Diphtheria is a serious bacterial infection, which the causative agent is Corynebacterium diphtheriae, that usually affects the mucous membranes of the nose and throat and sometimes skin.
In fact, the etymology of diphtheria is named for the tough pseudomembrane that forms in the patient’s throat.
The disease is passed from person to person by droplet transmission, usually by breathing in bacteria after an infected person has coughed, sneezed, or even laughed. It can also be spread by handling used tissues or by drinking from a glass used by an infected person. People can also get sick from touching infected sores on persons with the skin form of diphtheria. The diphtheria bacteria make a toxin that sickens people.
Fortunately, it is a vaccine-preventable disease.
In the US for example, 206,000 cases of diphtheria were recorded in 1921, resulting in 15,520 deaths. Before there was treatment (diphtheria antitoxin and antibiotics) for diphtheria, up to half of the people who got the disease died from it.
Since the introduction of diphtheria vaccines, which began in the 1920s and 1930s, and implementation of universal childhood vaccination in the late 1940s, diphtheria has been well-controlled in the United States. Diphtheria is now rarely reported in the US.
However, the disease continues to cause illness globally and there have been outbreaks reported in recent years.
I’ve been monitoring the large diphtheria outbreak in Nigeria since the beginning of the year and from May 2022 through July 2023, the country has reported 4,160 suspected cases, including 1,534 confirmed cases. Of the confirmed cases, 137 deaths (CFR: 8.9%) were reported.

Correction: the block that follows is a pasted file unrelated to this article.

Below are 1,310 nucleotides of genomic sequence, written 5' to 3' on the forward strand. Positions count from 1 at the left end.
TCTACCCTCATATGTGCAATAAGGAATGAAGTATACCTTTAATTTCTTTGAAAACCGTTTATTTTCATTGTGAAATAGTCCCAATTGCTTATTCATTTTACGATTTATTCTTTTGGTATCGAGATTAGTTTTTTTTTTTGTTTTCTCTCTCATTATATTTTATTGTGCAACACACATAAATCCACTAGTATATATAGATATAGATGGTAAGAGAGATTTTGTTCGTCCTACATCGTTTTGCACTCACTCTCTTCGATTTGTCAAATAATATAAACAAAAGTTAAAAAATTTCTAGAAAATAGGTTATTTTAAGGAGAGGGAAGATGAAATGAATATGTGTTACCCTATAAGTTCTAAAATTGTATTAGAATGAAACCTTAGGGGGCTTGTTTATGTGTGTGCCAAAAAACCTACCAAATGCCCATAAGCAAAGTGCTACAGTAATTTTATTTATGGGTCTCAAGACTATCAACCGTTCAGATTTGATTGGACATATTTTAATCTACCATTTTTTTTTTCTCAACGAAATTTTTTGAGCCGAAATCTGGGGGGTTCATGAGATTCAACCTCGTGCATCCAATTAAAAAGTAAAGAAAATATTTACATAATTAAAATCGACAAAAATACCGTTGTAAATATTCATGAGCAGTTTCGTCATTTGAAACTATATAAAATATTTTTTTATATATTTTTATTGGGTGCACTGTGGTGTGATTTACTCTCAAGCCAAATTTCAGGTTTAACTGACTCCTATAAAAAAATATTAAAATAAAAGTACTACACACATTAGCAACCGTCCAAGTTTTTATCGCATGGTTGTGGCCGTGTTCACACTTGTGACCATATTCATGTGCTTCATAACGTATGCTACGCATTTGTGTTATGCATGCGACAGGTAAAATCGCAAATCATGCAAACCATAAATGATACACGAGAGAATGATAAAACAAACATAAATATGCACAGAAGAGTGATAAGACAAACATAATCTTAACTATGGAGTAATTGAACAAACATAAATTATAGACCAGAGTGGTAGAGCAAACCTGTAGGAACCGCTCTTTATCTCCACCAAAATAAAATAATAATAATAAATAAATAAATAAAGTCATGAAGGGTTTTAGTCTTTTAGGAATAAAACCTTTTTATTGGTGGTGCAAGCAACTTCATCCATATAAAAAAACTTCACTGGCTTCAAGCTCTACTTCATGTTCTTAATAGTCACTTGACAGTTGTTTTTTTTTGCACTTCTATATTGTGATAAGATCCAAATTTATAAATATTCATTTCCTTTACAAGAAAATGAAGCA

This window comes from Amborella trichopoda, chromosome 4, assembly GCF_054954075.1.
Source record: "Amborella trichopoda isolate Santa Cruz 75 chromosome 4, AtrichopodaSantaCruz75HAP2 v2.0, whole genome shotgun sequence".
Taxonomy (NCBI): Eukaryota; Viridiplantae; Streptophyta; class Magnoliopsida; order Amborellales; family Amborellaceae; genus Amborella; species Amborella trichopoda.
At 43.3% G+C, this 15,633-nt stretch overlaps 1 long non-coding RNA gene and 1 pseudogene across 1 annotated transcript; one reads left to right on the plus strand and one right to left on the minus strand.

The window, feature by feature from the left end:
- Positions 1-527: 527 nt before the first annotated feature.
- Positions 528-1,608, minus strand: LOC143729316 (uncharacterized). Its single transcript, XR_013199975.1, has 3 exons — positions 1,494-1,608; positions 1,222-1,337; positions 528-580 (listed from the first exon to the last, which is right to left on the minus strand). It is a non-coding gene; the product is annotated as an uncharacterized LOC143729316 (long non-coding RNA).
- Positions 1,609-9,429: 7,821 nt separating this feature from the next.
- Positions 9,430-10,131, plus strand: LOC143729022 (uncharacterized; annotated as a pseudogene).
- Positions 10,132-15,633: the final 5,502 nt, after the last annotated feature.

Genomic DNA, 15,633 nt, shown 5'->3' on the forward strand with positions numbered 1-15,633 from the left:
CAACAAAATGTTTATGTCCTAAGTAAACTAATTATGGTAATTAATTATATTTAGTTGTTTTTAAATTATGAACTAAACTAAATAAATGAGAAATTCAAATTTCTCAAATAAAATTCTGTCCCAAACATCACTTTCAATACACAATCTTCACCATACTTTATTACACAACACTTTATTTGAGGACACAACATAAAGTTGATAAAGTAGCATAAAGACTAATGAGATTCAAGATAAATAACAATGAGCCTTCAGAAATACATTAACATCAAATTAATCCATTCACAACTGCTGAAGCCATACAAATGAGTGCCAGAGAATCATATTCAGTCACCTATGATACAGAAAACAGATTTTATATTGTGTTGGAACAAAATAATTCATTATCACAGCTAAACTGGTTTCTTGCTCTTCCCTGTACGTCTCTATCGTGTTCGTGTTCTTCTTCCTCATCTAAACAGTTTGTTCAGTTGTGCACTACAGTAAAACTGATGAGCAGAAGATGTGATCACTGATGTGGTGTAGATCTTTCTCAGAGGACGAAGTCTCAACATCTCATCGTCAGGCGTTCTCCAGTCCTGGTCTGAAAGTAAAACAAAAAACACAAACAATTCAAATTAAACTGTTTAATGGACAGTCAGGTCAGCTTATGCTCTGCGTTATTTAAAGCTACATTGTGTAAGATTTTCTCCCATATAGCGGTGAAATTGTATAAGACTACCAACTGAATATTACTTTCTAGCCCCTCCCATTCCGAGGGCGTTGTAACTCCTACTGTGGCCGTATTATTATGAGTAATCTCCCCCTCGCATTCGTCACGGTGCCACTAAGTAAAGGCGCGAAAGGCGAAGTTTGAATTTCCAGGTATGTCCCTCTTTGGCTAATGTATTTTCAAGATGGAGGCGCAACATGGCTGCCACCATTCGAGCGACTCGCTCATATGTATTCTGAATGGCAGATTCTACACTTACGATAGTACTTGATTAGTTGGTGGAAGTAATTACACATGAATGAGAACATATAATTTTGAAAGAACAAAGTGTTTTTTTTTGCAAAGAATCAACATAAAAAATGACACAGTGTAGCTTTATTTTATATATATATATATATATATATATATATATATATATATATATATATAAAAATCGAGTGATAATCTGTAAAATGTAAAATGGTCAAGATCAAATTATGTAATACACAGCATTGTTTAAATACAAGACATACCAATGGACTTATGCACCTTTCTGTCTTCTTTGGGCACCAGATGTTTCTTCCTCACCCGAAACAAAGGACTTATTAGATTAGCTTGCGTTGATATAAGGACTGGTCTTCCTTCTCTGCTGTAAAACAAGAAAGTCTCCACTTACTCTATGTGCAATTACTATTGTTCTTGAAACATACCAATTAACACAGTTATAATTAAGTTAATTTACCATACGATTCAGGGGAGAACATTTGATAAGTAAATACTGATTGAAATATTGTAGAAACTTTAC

The Nigeria Centre for Disease Control and Prevention (NCDC) reported in July—Despite the availability of a safe and cost-effective vaccine in the country, the majority 82% of confirmed diphtheria cases in this ongoing outbreak were unvaccinated.
The outbreak in Nigeria prompted a travel advisory from the Centers for Disease Control and Prevention (CDC).
Now we learn of another diphtheria outbreak in West Africa in the country of Guinea.
The World Health Organization (WHO) report on an outbreak that started on July 4 in Kankan region of Guinea.
From the beginning of the outbreak on 4 July to 27 August, a total of 117 suspected cases were reported, including seven confirmed cases. In total, 37 deaths have been reported, including all confirmed cases. Nine (24.3%) deaths occurred in the community. At present, 189 active contacts are under followed up.
Siguiri District in the Kankan region accounted for 85.5% of the total cases (100).
According to estimates in Guinea, routine immunization coverage for the third dose of pentavalent vaccine (which includes diphtheria vaccine) was 47% in Guinea in 2022, and even lower in the Kankan region according to a recent survey.
In addition, in North Africa, Algeria’s Ministry of Health announced emergency measures to contain a diphtheria outbreak in the southern regions on August 3. There have been 80 cases, including 16 confirmed cases reported.
Vaccination against diphtheria is essential to protect against disease. Diphtheria toxoid is one of the safest vaccines available. Individuals with an anti-diphtheria toxin antibody level of more than 0.1 IU/mL are considered fully protected from disease.